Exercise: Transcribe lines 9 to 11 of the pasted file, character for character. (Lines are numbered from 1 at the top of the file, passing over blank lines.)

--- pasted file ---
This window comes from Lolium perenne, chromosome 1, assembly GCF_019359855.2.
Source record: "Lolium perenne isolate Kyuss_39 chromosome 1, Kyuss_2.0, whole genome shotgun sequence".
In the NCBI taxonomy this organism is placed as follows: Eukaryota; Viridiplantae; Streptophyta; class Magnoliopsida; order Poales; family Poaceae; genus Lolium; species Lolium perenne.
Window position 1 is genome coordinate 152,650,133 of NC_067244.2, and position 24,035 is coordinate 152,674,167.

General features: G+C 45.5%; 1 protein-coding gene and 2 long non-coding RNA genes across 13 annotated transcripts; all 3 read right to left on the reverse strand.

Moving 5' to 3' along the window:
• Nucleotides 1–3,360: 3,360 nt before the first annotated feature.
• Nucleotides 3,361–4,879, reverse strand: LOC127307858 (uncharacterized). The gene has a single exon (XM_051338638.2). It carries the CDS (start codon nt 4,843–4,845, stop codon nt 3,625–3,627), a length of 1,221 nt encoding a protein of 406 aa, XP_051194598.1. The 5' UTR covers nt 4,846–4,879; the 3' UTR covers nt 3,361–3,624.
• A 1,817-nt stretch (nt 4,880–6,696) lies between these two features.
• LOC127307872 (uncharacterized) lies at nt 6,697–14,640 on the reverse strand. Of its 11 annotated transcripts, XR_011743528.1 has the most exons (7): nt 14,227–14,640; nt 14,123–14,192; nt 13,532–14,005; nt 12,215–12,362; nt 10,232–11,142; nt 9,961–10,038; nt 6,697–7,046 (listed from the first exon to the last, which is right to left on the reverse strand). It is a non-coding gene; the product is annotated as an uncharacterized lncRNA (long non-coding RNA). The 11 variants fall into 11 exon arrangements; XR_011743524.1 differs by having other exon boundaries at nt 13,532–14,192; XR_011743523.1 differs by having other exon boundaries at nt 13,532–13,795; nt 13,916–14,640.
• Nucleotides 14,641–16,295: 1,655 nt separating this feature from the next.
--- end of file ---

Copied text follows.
• A 1,817-nt stretch (nt 4,880–6,696) lies between these two features.
• LOC127307872 (uncharacterized) lies at nt 6,697–14,640 on the reverse strand. Of its 11 annotated transcripts, XR_011743528.1 has the most exons (7): nt 14,227–14,640; nt 14,123–14,192; nt 13,532–14,005; nt 12,215–12,362; nt 10,232–11,142; nt 9,961–10,038; nt 6,697–7,046 (listed from the first exon to the last, which is right to left on the reverse strand). It is a non-coding gene; the product is annotated as an uncharacterized lncRNA (long non-coding RNA). The 11 variants fall into 11 exon arrangements; XR_011743524.1 differs by having other exon boundaries at nt 13,532–14,192; XR_011743523.1 differs by having other exon boundaries at nt 13,532–13,795; nt 13,916–14,640.
• Nucleotides 14,641–16,295: 1,655 nt separating this feature from the next.